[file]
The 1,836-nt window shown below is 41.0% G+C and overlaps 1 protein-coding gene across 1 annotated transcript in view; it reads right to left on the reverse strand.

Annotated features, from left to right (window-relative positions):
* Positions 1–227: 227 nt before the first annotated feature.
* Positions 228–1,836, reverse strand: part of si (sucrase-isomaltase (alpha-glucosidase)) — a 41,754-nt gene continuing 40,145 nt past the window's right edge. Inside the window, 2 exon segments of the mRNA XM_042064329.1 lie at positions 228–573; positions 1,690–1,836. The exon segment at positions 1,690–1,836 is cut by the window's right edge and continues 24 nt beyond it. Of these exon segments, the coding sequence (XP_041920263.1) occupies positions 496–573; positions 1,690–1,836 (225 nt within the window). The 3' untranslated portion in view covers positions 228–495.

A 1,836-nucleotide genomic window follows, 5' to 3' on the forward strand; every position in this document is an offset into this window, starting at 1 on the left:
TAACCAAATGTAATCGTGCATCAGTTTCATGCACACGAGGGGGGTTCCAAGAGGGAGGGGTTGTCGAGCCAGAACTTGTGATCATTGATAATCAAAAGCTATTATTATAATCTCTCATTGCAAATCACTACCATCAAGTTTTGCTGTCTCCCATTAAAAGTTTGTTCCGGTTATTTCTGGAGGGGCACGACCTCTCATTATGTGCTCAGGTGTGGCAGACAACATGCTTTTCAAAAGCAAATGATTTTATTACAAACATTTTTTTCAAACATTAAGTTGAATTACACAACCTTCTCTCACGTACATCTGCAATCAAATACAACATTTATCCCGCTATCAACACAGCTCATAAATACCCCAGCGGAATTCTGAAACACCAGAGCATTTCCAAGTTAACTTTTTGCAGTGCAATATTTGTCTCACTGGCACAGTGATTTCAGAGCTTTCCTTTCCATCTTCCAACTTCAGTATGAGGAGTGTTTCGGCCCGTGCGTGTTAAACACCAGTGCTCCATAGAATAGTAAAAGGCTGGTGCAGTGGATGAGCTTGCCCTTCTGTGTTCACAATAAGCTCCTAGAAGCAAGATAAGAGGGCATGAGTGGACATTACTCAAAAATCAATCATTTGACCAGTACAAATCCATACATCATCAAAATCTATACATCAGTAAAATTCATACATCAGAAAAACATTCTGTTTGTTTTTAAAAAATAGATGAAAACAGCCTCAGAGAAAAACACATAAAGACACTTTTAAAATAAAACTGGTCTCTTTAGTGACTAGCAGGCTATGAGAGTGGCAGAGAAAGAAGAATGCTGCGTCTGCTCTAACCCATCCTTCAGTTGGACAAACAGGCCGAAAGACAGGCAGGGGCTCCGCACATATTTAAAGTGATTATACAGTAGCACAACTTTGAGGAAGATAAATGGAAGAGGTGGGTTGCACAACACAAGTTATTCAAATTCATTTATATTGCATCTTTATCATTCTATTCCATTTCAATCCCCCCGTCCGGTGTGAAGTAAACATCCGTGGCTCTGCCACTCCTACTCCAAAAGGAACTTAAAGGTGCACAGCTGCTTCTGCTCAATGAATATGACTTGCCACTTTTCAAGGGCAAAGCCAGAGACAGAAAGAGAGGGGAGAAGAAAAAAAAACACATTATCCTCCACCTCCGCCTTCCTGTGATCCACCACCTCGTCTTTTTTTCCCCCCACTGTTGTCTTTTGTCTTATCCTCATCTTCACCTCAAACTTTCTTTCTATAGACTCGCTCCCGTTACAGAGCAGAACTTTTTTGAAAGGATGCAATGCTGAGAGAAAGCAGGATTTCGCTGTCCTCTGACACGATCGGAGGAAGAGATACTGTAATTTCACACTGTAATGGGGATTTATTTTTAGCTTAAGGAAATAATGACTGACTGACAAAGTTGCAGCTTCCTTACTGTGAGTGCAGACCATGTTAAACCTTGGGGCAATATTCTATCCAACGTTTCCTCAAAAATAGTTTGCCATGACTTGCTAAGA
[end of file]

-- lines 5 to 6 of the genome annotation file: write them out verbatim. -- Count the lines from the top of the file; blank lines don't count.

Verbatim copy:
A 1,836-nucleotide genomic window follows, 5' to 3' on the forward strand; every position in this document is an offset into this window, starting at 1 on the left:
TAACCAAATGTAATCGTGCATCAGTTTCATGCACACGAGGGGGGTTCCAAGAGGGAGGGGTTGTCGAGCCAGAACTTGTGATCATTGATAATCAAAAGCTATTATTATAATCTCTCATTGCAAATCACTACCATCAAGTTTTGCTGTCTCCCATTAAAAGTTTGTTCCGGTTATTTCTGGAGGGGCACGACCTCTCATTATGTGCTCAGGTGTGGCAGACAACATGCTTTTCAAAAGCAAATGATTTTATTACAAACATTTTTTTCAAACATTAAGTTGAATTACACAACCTTCTCTCACGTACATCTGCAATCAAATACAACATTTATCCCGCTATCAACACAGCTCATAAATACCCCAGCGGAATTCTGAAACACCAGAGCATTTCCAAGTTAACTTTTTGCAGTGCAATATTTGTCTCACTGGCACAGTGATTTCAGAGCTTTCCTTTCCATCTTCCAACTTCAGTATGAGGAGTGTTTCGGCCCGTGCGTGTTAAACACCAGTGCTCCATAGAATAGTAAAAGGCTGGTGCAGTGGATGAGCTTGCCCTTCTGTGTTCACAATAAGCTCCTAGAAGCAAGATAAGAGGGCATGAGTGGACATTACTCAAAAATCAATCATTTGACCAGTACAAATCCATACATCATCAAAATCTATACATCAGTAAAATTCATACATCAGAAAAACATTCTGTTTGTTTTTAAAAAATAGATGAAAACAGCCTCAGAGAAAAACACATAAAGACACTTTTAAAATAAAACTGGTCTCTTTAGTGACTAGCAGGCTATGAGAGTGGCAGAGAAAGAAGAATGCTGCGTCTGCTCTAACCCATCCTTCAGTTGGACAAACAGGCCGAAAGACAGGCAGGGGCTCCGCACATATTTAAAGTGATTATACAGTAGCACAACTTTGAGGAAGATAAATGGAAGAGGTGGGTTGCACAACACAAGTTATTCAAATTCATTTATATTGCATCTTTATCATTCTATTCCATTTCAATCCCCCCGTCCGGTGTGAAGTAAACATCCGTGGCTCTGCCACTCCTACTCCAAAAGGAACTTAAAGGTGCACAGCTGCTTCTGCTCAATGAATATGACTTGCCACTTTTCAAGGGCAAAGCCAGAGACAGAAAGAGAGGGGAGAAGAAAAAAAAACACATTATCCTCCACCTCCGCCTTCCTGTGATCCACCACCTCGTCTTTTTTTCCCCCCACTGTTGTCTTTTGTCTTATCCTCATCTTCACCTCAAACTTTCTTTCTATAGACTCGCTCCCGTTACAGAGCAGAACTTTTTTGAAAGGATGCAATGCTGAGAGAAAGCAGGATTTCGCTGTCCTCTGACACGATCGGAGGAAGAGATACTGTAATTTCACACTGTAATGGGGATTTATTTTTAGCTTAAGGAAATAATGACTGACTGACAAAGTTGCAGCTTCCTTACTGTGAGTGCAGACCATGTTAAACCTTGGGGCAATATTCTATCCAACGTTTCCTCAAAAATAGTTTGCCATGACTTGCTAAGA